Botswana club to receive player fees pending appeal to Fifa
Chippa to pay up to avoid ban
Chippa United have decided to pay outstanding player fees to Gaborone United as per a Fifa ruling in May to avoid being banned from doing business in the transfer market.
On Wednesday evening, Gaborone United lawyer Lore Morapedi claimed in an interview on MetroFM that Chippa had not paid more than R600,000 the club believed it was owed in transfer fees for Kabelo Seakanyeng and Thatayaone Kgamanyane.
The original amount was R1.2m for both players but it was later agreed that Kgamanyane would be returned to the Botswana club, reducing the fee by half.
Gaborone took the matter to Fifa, which ruled in their favour and ordered Chippa to pay the fees.
The penalty for not doing so would have seen the Chilli Boys banned from three transfer windows.
Chippa hit back at Gaborone, saying they believed the matter had been sorted out between the parties.
Chippa boss Siviwe Mpengesi told The Herald the claims were inaccurate and the Port Elizabeth-based club released a statement attributed to its management later on Thursday afternoon.
“This serves to dispel the inaccurate information regarding a ban against Chippa United from registering players for the 2020/2021 season.
“The matter concerns the transfer of two players from Gaborone United in Botswana to Chippa United in the 2018/2019 season which was done and arranged with an erstwhile director of Gaborone United.
“There were direct talks between the parties, which involved the assistance by Chippa United of one of the players going back to Gaborone United as the player had been linked with opposition teams in Botswana at the time.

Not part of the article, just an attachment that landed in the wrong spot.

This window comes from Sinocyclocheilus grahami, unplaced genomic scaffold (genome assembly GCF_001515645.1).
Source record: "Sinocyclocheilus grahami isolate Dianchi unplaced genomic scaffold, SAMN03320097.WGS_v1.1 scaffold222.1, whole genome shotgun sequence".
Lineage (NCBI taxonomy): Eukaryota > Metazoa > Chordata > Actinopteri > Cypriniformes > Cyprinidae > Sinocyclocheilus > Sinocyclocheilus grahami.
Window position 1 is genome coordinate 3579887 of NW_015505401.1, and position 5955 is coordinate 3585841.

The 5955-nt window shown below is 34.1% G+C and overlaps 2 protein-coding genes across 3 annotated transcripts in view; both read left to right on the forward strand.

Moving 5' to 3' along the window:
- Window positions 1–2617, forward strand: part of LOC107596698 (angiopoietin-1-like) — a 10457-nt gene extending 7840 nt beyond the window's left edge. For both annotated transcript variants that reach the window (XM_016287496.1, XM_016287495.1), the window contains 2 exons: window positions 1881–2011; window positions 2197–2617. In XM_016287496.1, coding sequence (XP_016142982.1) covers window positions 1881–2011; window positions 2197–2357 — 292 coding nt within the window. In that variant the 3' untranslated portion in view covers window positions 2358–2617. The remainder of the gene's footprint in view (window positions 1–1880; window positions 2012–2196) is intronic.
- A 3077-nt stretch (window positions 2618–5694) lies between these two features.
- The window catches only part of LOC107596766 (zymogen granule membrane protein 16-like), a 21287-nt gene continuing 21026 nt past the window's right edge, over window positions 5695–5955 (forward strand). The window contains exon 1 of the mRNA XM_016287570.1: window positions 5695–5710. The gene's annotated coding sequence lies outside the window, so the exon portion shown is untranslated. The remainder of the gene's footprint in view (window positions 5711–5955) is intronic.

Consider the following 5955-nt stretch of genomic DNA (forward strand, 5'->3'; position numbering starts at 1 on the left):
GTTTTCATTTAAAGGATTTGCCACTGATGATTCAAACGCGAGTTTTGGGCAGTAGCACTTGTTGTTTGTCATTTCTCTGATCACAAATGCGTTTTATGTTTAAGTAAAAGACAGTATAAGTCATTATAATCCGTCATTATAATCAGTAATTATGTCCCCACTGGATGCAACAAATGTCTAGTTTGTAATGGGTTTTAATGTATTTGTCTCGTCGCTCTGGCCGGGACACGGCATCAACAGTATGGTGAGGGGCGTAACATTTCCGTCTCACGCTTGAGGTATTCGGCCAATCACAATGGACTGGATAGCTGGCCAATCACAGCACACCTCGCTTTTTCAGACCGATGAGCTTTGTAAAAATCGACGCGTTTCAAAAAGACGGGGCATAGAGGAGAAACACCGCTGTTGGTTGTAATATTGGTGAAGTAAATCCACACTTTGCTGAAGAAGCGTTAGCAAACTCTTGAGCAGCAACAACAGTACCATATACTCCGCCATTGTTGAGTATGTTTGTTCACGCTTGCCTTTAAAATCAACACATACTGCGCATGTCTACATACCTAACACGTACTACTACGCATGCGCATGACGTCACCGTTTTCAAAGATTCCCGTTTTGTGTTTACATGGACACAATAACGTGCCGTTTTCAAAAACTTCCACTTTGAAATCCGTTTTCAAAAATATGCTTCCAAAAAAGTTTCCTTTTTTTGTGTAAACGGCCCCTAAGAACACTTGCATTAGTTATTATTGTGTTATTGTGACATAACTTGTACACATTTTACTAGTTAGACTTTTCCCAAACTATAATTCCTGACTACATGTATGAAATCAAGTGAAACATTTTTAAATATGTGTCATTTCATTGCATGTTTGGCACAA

“Having paid certain amounts towards the transfer at the time of release of the players, we considered the matter finalised.”
The statement said the club was dumbstruck when Gaborone demanded further fees.
“Much to our surprise, we received a letter of demand for transfer fees from an individual we recognised as a team owner here in South Africa and we accordingly defended the claim through our attorneys.”
The statement said in May, Chippa received correspondence from Fifa on the matter from a different set of individuals at the Botswana club.
“All this information was immediately responded to with our defence and exposition of the facts to Fifa, including that we had earlier responded to a separate demand from another party in the matter.
“In summary, we were surprised to note that a judgment had been granted against the club on May 25 in favour of Gaborone United, without any acknowledgment of our defence and the two conflicting mandates.”
Chippa said the club had written again to Fifa to request the opportunity to have their defence heard or have the alternative of a right to appeal the decision.
It said it had not received a response since July 21.
“In the meantime, the club has decided that it will immediately pay the amounts as per the Fifa decision to enable the registration of its players, while it awaits Fifa’s response.”
Morapedi told the radio station there had been constant communication between the clubs.
“After several engagements between Gaborone United and Chippa United, Gaborone United approached the Fifa players status committee,” Morapedi said.
“Chippa United did not file any papers in opposition and on June 12 the Fifa players status committee issued a finding that Chippa United were liable to pay Gaborone United R600,000.”
The PSL said it could not comment when approached on the matter.
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